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October 21, 2014

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RON KANTOWSKI:

Greg Maddux says goodbye with reticence and modesty

And so it became official on Monday, which must have pained Greg Maddux — first, because Monday is a day on which you can play golf; and second, because he hates talking about himself.

Maddux Says Goodbye

After 23 seasons and 355 wins, Las Vegas-native Greg Maddux retires from the game of baseball.

News of his retirement from major league baseball actually got out on Friday. Maddux, 42, wouldn’t talk about it much, other than to confirm it. You could almost see him shrugging his shoulders over the telephone line, because that’s the way he answered most questions — especially the ones that alluded to the mastery of his craft, which is pitching a baseball, and making it do things that defy physics, such as backing up and turning right to catch the outside corner.

Probably the only reason Greg Maddux agreed to talk about retiring from baseball in front of a horde of baseball writers during the baseball winter meetings was that it was sort of convenient, the Bellagio being in his hometown and all. Plus, it meant he could play golf on Tuesday without a bunch of them calling his cell phone.

To Maddux, facing the press was like facing Barry Bonds with the bases loaded. But he didn’t like talking to the press for the usual reasons. He didn’t like talking to the press because somebody invariably would want to talk about how great he is.

Unlike everything else in baseball, you can’t look this up. But the last time Maddux blew his own horn was to prevent a four-car pileup in the Spaghetti Bowl.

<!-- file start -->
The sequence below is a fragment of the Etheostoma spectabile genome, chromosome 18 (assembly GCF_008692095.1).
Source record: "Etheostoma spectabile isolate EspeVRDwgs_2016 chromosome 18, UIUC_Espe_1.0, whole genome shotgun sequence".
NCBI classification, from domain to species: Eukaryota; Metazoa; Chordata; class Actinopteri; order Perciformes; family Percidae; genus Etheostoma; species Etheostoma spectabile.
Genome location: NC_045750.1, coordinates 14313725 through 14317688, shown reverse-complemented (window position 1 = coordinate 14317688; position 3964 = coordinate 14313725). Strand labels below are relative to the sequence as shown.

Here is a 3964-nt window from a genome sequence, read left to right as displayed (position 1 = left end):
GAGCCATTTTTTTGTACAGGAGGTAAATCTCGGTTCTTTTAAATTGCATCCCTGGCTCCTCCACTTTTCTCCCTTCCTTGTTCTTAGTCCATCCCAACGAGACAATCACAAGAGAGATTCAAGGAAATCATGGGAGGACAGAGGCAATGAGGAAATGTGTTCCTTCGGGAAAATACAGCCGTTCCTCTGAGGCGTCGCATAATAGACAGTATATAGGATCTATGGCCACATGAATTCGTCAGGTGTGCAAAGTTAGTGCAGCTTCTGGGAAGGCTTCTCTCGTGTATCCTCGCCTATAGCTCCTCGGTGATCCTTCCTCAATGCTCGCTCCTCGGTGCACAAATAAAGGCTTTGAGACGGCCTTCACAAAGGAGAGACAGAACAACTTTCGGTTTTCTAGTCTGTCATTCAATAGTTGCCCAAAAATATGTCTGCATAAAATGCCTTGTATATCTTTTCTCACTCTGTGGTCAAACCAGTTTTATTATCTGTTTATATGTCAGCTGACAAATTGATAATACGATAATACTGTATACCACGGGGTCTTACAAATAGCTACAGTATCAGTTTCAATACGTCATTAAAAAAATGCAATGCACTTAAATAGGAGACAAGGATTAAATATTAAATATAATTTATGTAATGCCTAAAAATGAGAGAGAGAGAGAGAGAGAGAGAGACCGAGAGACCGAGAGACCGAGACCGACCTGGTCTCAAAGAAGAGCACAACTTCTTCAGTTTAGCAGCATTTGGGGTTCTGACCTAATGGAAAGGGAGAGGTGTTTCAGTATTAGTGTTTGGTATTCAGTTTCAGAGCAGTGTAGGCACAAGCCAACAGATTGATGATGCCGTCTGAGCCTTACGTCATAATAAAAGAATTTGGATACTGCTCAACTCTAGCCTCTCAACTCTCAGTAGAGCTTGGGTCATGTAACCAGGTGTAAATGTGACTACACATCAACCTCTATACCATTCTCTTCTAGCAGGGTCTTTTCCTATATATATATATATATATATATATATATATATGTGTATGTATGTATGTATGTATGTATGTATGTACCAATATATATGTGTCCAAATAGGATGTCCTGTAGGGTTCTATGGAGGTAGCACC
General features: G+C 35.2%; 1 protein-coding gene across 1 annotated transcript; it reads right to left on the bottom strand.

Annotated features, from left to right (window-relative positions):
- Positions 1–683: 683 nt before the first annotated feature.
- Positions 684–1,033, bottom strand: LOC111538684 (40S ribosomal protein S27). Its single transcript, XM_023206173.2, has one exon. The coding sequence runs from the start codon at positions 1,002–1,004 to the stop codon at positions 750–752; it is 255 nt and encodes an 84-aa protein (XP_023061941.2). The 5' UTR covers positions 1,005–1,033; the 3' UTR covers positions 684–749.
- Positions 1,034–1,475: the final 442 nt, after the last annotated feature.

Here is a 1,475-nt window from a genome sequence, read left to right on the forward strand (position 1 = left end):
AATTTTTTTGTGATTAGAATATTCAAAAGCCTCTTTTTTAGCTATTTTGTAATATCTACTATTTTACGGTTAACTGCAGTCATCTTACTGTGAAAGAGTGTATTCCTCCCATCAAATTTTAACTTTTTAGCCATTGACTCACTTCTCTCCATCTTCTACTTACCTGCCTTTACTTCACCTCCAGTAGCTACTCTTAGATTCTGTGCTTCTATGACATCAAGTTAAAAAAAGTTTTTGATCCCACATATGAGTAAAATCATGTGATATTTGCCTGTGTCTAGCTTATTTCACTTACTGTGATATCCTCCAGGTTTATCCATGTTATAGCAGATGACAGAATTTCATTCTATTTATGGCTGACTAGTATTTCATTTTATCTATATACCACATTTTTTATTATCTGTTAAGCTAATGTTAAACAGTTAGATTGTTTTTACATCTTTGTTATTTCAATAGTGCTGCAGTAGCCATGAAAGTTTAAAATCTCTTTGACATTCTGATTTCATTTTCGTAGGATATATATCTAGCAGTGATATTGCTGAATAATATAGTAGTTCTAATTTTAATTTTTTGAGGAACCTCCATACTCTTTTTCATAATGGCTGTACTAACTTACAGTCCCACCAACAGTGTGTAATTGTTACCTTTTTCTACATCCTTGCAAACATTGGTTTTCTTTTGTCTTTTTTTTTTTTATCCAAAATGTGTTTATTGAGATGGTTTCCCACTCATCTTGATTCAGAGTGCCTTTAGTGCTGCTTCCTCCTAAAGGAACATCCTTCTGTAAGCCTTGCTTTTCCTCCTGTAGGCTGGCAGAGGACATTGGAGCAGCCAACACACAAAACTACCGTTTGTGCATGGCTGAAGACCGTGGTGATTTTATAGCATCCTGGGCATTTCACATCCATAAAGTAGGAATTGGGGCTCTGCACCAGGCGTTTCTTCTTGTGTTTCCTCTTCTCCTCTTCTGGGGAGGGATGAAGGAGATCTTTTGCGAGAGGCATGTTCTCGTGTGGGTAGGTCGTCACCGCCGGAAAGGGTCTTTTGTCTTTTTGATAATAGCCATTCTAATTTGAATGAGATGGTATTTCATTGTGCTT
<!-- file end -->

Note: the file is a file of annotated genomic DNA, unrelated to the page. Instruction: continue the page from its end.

A few minutes before 11:30 a.m., the greatest pitcher (at least in the modern era) to paint the outside corner with a modest-looking pitch that anybody who had played American Legion baseball thought he might be able to hit was invited to the podium in a Bellagio ballroom by his agent, Scott Boras.

In typical — and literal — Maddux fashion, the four-time Cy Young winner was wearing what appeared to be a golf shirt. It was blue and had big diamonds going down one side. Maybe it wasn’t a golf shirt, but you could play in a shirt like that if you had to.

In typical Maddux fashion, Boras said there would be no one-on-one interviews afterward. But he said Greg would take questions for an hour.

In typical Maddux fashion, it was only 25 minutes before he grew weary of talking about himself.

“I’m just here, really, to say thanks to everybody in baseball,” said the future Hall-of-Famer, who really hasn’t changed that much since he was pitching for Valley High School in the mid-1980s.

“From the teams I played for, the GMs, coaches, pitching coaches, teammates, clubbies, people who work at visiting ballparks, people that you see every day in baseball, who always treated me so great — I just really came up today to say thank you.”

In typical Maddux fashion, he mentioned the clubbies — the clubhouse attendants — in the same sentence as the Cubbies. And the Braves, Dodgers and Padres, the other teams for which he played during his brilliant 23-year career.